|Reviews for The Man in the Velvet Mask:|
There are 2 reviews so far. To add a review of your own for this item, visit the voting page.
|By:||Chris Arnold, Bundaberg, Australia|
|Date:||Monday 7 May 2012|
|Rating: || 4|
Sorry this one was a bit too far out for me. I couldn't connect with the characters and the plot didn't grab me either. I applaud the work made to flesh out Dodo but on the whole I found it hard to finish.
|By:||David Layton, Los Angeles, United States|
|Date:||Thursday 18 August 2011|
|Rating: || 7|
This is a very strange, depressing, potentially off-putting novel, which perhaps explains its low ratings and that no one has yet written a review of it on this forum. It is something like Stephen Marley's "Managra" in that the Doctor and companion arrive in an Earth that both is and is not like one they or we know, and that runs by a peculiar logic outside the bounds of ordinary rationale. It takes place in Paris, 1804, but instead of the rule of Napoleon, France is run by the supposed son of the Marquis de Sade, an evil genius in a boy's body named Minski. The plot unfolds along a weird logic so that normal reader's expectations are constantly thwarted. Also, the novel is written in a multiple-perspective semi-stream-of-consciousness form, which means that every description is metaphorical, imbued with emotion and strange perceptions. Finally, the Doctor himself is not the usual force to be reckoned with here, but instead is feeling his oncoming regeneration, and spends most of the novel tired, withered, barely able to put one foot or one thought in front of the other.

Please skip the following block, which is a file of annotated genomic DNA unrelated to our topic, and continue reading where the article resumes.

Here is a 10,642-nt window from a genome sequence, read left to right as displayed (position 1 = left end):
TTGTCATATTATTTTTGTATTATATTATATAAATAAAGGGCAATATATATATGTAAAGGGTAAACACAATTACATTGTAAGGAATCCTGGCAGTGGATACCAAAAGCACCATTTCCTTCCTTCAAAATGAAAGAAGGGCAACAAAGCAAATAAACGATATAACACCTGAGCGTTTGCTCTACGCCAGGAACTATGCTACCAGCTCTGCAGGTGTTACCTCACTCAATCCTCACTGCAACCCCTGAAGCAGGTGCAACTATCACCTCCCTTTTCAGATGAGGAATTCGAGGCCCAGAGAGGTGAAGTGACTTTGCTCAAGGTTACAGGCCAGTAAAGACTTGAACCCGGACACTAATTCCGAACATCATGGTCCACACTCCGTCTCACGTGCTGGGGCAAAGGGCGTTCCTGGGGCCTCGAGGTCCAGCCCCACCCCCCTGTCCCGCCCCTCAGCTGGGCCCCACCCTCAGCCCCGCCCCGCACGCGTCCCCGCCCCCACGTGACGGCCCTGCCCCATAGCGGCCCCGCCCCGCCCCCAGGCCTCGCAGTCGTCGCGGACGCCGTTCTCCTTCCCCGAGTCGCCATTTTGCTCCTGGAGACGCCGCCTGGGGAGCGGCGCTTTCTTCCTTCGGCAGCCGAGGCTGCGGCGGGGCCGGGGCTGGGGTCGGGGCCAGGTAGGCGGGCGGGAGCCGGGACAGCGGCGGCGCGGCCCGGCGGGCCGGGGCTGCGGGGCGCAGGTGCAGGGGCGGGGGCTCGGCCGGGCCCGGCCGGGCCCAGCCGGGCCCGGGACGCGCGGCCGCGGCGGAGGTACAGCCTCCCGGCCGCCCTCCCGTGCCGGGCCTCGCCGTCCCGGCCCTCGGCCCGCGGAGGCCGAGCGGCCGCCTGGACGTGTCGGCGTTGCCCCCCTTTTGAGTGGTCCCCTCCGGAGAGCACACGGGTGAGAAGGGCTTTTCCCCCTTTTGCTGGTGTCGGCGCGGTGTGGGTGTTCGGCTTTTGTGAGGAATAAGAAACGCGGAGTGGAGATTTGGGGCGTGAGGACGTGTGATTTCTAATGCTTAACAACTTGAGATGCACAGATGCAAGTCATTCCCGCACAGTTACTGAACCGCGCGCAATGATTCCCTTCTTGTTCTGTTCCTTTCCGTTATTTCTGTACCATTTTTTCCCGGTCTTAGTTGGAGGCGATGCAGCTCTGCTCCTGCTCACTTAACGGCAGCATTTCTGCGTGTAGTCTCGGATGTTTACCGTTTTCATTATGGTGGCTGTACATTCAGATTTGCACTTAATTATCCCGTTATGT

"The Man in the Velvet Mask" is not really science fiction and almost not "Doctor Who." This is one of those strange fantasy novels, like Neil Gaiman's work or Philip Pullman's, in which the whole world is slightly askew. In a way, it resembles steampunk in that the novel has an eighteenth century with advanced technology built around the technological concepts of the time, such as automata, a video monitoring system derived from water, and airships with something like lasers. That this is not science fiction is clear because none of the technology ever really gets explained, and for most of it O'Mahony makes no effort to explain. It is, in essence, magic that looks like technology.
Still, it all works for the most part. Once one gets into the peculiar logic of this world and gets used to O'Mahony's distinctly different descriptions for things, the novel keeps matters tied together. Many characters have an emotional depth not seen in other "Doctor Who" novels precisely because O'Mahony endeavors to show how the world looks and feels to them.
The novel really deserves higher ratings.